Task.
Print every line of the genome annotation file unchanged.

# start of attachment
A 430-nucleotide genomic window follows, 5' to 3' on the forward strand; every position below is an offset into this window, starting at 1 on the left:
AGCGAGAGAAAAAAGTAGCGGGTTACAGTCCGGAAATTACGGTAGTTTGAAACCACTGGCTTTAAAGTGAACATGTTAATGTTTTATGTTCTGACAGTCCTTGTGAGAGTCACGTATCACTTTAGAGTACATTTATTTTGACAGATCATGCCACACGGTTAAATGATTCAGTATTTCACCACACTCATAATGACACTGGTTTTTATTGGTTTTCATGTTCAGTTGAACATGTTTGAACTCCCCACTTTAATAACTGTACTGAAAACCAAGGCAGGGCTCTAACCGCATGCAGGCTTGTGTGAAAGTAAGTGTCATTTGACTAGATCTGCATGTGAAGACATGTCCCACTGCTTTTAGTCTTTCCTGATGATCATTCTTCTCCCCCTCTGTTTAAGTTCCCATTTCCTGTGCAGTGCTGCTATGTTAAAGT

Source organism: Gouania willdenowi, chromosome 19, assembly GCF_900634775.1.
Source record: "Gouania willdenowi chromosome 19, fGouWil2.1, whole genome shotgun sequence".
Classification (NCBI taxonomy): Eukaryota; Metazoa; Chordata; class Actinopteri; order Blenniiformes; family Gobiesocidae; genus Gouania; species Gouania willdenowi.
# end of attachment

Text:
A 430-nucleotide genomic window follows, 5' to 3' on the forward strand; every position below is an offset into this window, starting at 1 on the left:
AGCGAGAGAAAAAAGTAGCGGGTTACAGTCCGGAAATTACGGTAGTTTGAAACCACTGGCTTTAAAGTGAACATGTTAATGTTTTATGTTCTGACAGTCCTTGTGAGAGTCACGTATCACTTTAGAGTACATTTATTTTGACAGATCATGCCACACGGTTAAATGATTCAGTATTTCACCACACTCATAATGACACTGGTTTTTATTGGTTTTCATGTTCAGTTGAACATGTTTGAACTCCCCACTTTAATAACTGTACTGAAAACCAAGGCAGGGCTCTAACCGCATGCAGGCTTGTGTGAAAGTAAGTGTCATTTGACTAGATCTGCATGTGAAGACATGTCCCACTGCTTTTAGTCTTTCCTGATGATCATTCTTCTCCCCCTCTGTTTAAGTTCCCATTTCCTGTGCAGTGCTGCTATGTTAAAGT

Source organism: Gouania willdenowi, chromosome 19, assembly GCF_900634775.1.
Source record: "Gouania willdenowi chromosome 19, fGouWil2.1, whole genome shotgun sequence".
Classification (NCBI taxonomy): Eukaryota; Metazoa; Chordata; class Actinopteri; order Blenniiformes; family Gobiesocidae; genus Gouania; species Gouania willdenowi.